Public Domain Photo
Today I am married to a lovely woman and we have an incredibly beautiful daughter (as a father, I admit I'm biased). However, though I'm a bit of a public figure in my field, many people don't know that I was married previously and there are some interesting aspects to that marriage which play into the current debate.
What is marriage? In USA in the late 80s, when I was married, it certainly wasn't about love. Though my wife and I loved each other at the time, it certainly wasn't a requirement to get married. From a legal standpoint, love is irrelevant to marriage.
What about religion? Again, from a legal standpoint, that's irrelevant. My ex-wife is (and was) a Christian and I am (and was) an atheist. I am aware of no laws in the US which state anything about the religion of couple's getting married — and, in any event, they'd probably be unconstitutional.
What about children? My ex-wife had two children from a previous marriage, but could no longer have children. From a legal standpoint, the ability to bear or raise children is irrelevant.
What about the myriad legal benefits of marriage? Well, you could strip all of those benefits away and that would still not impact one's legal ability to get married, so those are also not relevant to the ability to get married.
So despite "traditional marriage" supporters citing love, religion, and children as reasons for marriage, from a legal standpoint, those are all irrelevant. So when I got married, what did marriage mean, legally? In the US, it's about having the appropriate genitalia. That's all. Despite a lot of hyperbole about same sex couples getting married being a "degradation" of marriage, in reality, what is more degrading to the concept of marriage than reducing it to genitalia?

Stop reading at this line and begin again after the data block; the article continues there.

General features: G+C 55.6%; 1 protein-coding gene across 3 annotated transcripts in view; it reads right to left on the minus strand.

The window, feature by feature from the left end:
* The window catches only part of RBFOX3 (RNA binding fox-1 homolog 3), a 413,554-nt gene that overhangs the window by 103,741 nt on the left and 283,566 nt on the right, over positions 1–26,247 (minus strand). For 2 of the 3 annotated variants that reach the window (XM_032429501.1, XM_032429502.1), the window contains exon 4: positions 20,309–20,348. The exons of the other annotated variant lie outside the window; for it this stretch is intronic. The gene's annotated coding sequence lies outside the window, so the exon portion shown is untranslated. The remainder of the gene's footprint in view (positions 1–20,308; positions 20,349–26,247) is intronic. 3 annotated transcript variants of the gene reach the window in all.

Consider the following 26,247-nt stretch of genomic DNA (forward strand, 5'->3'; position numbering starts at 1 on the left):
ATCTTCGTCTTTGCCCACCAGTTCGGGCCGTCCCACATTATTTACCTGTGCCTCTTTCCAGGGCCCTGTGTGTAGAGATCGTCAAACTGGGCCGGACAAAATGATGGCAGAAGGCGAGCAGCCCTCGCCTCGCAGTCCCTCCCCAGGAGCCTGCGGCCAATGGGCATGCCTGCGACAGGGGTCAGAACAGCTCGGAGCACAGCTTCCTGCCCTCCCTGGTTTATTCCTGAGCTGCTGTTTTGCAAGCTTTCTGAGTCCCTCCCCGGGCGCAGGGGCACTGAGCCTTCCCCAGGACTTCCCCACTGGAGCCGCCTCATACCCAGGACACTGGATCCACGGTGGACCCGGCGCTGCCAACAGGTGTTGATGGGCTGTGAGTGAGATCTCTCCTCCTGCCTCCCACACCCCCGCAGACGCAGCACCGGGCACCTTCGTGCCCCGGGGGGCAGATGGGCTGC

If anything, the "traditionalists" should be arguing against the legal definition of marriage in most states in the US. But they can't. If they argue the couple must be in love, they not only have to provide a legal definition of love, but also produce a test to verify it. Good luck on that.
If they make it about children, plenty of couples who can't, or won't, have children are going to shoot that down immediately. So what then? Make engaged couples sign a contract agreeing to have children or adopt? Even if you could force through such a draconian measure, are you going to force childless couples to divorce? No, that's silly and this will never happen.
Or what about religion? You certainly can't legislate anything in the US regarding the religion of couples getting married.
No, "traditional" marriage in the US and the legal system of marriage have nothing to do with one another. If you prefer "traditional" marriage, fine. I have no problem with that. However, if you insist that genitalia verification be a precondition of marriage, I have a strong problem with that. Amusingly, if you reduce it to genitalia, that should allow trans couples to get married. Texas tried to sidestep the issue by passing a law (since struck down) defining marriage as only being legal between someone genetically a male and a partner who is genetically a female, but that opened the doorway to same-sex couples getting married when one of them was previously the opposite gender.
Frankly, the whole debate is rather silly. If two people want to get married, let them. I've officiated at many same-sex weddings and opposite sex weddings and frankly, I'm not going to judge someone else's intentions. More importantly, even if they're only doing it for the legal benefits, who am I to decide if they should have that right or not? It doesn't impact my marriage in the slightest. More importantly, it helps to teach my daughter that acceptance of differences is important. I can't think of a more beautiful, wholesome message than that.